For two or more players.
A question is written down, the paper folded to conceal it from the next player, who writes an answer. The paper is unfolded to reveal the result. Remarkable facts emerge. (I find it useful to decide beforehand what type of question is being asked: who, what, when, where, why, how etc.)
I did this with some friends; here are my favorites:
What is sanity? The slight regret one feels after beating someone to death with a claw hammer.
Where is my true love buried? In a dried out bowl of dried out dreams.
What is common? It is the mucous that holds our society together.
Why did you leave me? Because Rimbaud fled to Africa.
Can we learn to respect our own humanity? Yes, but only in the shower.
How can we overcome that which holds us back? However the master sees fit.
How do you want to die? By jumping on the bandwagon before it crashes.
Why bother? Because in July everything looks like rainbows.
What is indifference? It is deeper than the briny sea yet shallower than a 7th grader.
Where do your heart strings sing? Beneath a mound of horse shit, where they belong.
When will I be free? Hopefully never, it gives me a headache.
How do you summon a demon? By trusting your intuition.
What makes a person happy? A calm cucumber circumnavigating corporeal cadavers.
Why does the caged bird sing? Because I said so, you obnoxious blighter!
What did he say when she asked him the time? "It is the eloquence of a true gentlemen."
2.) Directions for Use
Using the style and format of the Directions to be found on the labels of household products, D.I.Y. kits and other ordinary items, apply them to items that do not require such instructions. The following example is by Jean-Claude Silbermann:
A sheet of paper is placed on any natural or manufactured surface possessing a relief or incised pattern. The paper is rubbed with crayon, a soft pencil, charcoal, etc. By combining frottages from different surfaces complex effects can be achieved within one drawing. The pattern or image obtained can be coloured, cut up, or combined with the other materials in collage. Example:
Other examples can be found HERE. (This one is my favorite.)
4.) The Paranoiac-critical Method
The Paranoiac-critical method was the invention of Salvador Dali and is an extension of the method of Simulation into the field of visual play, based on the idea of the 'double-image'.
According to Dali, by simulating paranoia one can systematically undermine one's rational view of the world, which becomes continually subjected to associative transformations. 'For instance, one can see, or persuade others to see, all sorts of shapes in a cloud: a horse, a human body, a dragon, a face, a palace, and so on. Any prospect or object of the physical world can be treated in this manner, from which the proposed conclusion is that it is impossible to concede any value whatsoever to immediate reality, since it may represent or mean anything at all.' (Marcel Jean) The point is to persuade oneself or others of the authenticity of these transformations in such a way that the 'real' world from which they arise loses its validity. The mad logic of Dali's method leads to a world seen in continuous flux, as in his paintings of the 1930s, in which objects dissolve from one state into another, solid things become transparent, and things of no substance assume form.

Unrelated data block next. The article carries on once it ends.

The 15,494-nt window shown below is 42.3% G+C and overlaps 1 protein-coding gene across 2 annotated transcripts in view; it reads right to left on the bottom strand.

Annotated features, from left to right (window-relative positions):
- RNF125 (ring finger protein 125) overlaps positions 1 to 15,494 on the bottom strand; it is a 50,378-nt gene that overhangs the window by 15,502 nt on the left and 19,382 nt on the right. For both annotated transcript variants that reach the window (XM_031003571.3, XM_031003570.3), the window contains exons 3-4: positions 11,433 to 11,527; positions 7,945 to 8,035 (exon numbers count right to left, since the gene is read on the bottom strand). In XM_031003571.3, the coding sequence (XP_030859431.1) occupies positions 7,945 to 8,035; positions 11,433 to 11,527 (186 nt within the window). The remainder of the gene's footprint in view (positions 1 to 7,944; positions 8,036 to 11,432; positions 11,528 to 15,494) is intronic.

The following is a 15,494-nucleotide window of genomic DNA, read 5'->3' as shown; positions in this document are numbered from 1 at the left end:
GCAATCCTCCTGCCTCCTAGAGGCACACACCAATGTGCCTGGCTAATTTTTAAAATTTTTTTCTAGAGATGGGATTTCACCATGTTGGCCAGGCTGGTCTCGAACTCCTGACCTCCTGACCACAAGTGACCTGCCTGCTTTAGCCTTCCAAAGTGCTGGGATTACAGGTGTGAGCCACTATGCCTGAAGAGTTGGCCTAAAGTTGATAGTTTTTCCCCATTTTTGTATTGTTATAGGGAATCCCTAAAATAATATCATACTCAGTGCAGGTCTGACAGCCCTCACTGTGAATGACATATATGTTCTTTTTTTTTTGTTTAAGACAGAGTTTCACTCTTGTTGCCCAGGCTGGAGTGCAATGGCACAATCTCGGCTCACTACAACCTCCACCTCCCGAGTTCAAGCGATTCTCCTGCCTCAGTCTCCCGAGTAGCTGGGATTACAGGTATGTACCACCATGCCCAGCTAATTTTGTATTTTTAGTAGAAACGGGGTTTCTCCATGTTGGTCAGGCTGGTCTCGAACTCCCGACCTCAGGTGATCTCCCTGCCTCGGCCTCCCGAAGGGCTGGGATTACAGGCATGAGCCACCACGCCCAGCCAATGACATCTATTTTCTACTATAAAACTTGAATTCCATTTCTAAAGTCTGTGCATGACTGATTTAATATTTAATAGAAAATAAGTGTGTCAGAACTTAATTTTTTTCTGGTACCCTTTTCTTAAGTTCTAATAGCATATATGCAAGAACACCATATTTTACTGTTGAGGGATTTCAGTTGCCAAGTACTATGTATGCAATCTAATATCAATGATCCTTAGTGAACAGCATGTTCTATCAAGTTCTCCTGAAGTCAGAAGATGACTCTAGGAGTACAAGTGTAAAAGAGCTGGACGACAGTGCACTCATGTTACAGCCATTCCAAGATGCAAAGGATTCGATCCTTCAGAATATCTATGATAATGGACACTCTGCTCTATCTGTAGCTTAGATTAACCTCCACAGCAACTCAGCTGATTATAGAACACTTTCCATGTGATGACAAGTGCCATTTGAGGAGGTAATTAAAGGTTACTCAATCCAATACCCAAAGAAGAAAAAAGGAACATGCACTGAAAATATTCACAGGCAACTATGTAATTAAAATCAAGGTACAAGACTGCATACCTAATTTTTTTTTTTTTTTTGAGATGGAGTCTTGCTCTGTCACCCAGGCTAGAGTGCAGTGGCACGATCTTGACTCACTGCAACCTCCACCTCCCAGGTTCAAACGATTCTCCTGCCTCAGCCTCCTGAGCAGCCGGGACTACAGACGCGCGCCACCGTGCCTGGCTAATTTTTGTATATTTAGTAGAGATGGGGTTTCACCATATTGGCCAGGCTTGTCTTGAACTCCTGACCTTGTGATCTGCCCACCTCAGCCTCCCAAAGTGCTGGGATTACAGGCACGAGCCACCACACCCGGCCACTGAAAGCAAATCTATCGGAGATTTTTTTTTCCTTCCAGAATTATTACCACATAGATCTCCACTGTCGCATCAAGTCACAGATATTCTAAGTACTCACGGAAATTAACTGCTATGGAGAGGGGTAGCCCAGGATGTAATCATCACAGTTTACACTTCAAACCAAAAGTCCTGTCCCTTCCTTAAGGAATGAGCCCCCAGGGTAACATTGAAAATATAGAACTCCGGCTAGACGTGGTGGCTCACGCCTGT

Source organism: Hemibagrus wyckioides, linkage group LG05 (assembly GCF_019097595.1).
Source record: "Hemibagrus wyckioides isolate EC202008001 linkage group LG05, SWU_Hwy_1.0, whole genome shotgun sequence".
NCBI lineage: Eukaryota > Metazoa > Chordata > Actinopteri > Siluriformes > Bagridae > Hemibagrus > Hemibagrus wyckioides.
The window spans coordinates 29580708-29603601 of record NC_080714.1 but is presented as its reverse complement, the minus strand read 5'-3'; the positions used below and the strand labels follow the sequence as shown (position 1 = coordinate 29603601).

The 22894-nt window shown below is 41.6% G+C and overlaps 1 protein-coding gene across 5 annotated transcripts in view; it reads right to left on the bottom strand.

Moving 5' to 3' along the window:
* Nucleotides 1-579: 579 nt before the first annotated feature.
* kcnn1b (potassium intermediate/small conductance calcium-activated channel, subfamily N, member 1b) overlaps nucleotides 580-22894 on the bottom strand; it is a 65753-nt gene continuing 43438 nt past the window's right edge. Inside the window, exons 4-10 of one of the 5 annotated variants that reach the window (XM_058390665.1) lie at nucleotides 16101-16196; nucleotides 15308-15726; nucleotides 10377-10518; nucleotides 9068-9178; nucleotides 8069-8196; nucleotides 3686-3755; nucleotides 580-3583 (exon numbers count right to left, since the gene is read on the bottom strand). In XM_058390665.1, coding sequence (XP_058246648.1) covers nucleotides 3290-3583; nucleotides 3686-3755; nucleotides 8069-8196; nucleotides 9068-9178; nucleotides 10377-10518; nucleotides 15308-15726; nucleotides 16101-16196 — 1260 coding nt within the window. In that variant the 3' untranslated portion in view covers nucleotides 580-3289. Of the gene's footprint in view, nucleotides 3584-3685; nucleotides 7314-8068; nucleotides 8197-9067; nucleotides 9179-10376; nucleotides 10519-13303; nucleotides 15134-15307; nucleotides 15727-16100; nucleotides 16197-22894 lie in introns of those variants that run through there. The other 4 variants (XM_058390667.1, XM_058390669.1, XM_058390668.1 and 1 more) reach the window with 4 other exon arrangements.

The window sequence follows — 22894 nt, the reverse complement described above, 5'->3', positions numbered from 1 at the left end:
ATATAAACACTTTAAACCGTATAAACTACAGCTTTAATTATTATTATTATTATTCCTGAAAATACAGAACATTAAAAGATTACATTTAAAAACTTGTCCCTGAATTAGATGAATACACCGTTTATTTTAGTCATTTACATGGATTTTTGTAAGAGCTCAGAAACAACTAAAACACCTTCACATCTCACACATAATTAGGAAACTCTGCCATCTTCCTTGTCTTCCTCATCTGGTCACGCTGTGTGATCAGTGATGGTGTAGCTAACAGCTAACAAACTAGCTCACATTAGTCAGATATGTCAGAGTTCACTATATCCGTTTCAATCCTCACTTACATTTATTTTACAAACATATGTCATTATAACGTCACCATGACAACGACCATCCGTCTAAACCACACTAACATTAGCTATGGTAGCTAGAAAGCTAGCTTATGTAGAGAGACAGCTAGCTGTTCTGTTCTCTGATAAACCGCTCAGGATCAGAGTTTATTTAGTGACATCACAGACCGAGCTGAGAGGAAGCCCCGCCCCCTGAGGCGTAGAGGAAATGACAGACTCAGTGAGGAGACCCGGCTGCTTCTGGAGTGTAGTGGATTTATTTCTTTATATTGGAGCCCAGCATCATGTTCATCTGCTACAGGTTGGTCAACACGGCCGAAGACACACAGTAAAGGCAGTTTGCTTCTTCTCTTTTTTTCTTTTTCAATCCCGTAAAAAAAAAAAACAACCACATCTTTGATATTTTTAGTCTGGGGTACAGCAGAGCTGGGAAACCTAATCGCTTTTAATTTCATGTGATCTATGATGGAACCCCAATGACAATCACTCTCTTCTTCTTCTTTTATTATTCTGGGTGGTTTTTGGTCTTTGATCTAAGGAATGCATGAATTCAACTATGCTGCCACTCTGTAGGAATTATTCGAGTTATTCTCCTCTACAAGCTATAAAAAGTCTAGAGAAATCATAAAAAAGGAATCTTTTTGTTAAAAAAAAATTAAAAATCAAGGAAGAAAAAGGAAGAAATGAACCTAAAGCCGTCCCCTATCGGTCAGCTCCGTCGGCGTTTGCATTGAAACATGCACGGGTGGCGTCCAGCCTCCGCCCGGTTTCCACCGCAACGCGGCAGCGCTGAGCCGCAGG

The Paranoiac-critical method is thus the reverse of the children's 'picture-puzzles' in which people are hidden in drawings of trees etc., and resemble more the 'double-images' employed by psychologists: the two faces that become a vase, and other similar illusions such as faces seen in rocks, landscapes in marble and the anthropomorphic forms of plants such as the mandrake root.
None is perhaps so striking as the face discovered by Dali in the following photograph.
First, the photo in its true orientation:
Then, when it's tilted on its side, a face is revealed:
(If you still cannot find the face, I cut it out HERE.)
5.) The Exquisite Corpse
For three or more players.
This is the most celebrated Surrealist game of all. Its parlour game equivalent is Heads, Bodies and Legs in English and Petits Papiers in France.
Each player receives a sheet of paper and folds it into equal sections, as many as there are players, and usually with the lines horizontal to the proposed picture. The sheets are smoothed out and each player draws whatever he will in the top section, allowing the lines to cross the crease by a few millimetres. The sheet is then refolded back onto this crease to conceal the drawing and passed to the next player who begins the next section from these lines. And so on, until the last section, when it is unfolded and the result revealed.
(The sheet may be passed back for the first player to furnish it with a title before the picture is revealed.)
The title of this game originated from the written version, which, when first played, produced the sentence: The exquisite corpse shall drink the new wine. Interestingly, Otto Dix and Christoph Voll were "producing similar drawings in 1921, three years before the first exquisite corpse."
Here are two examples from when I tried this with a friend (it works fine with only 2 players):
6.) Surrealist Collage
Max Ernst invented this method of pasting together fragments of given or found pictures. By using images that already had a similar 'look' (principally engravings illustrating novels, magazines and technical or commercial publications) he was able to create 'illusionistic' new pictures -- bizarre, fantastic, dream-like, ironic or grotesque. [...] Ernst's collage technique has become so familiar that it is hard to see it afresh.
A simple one I made: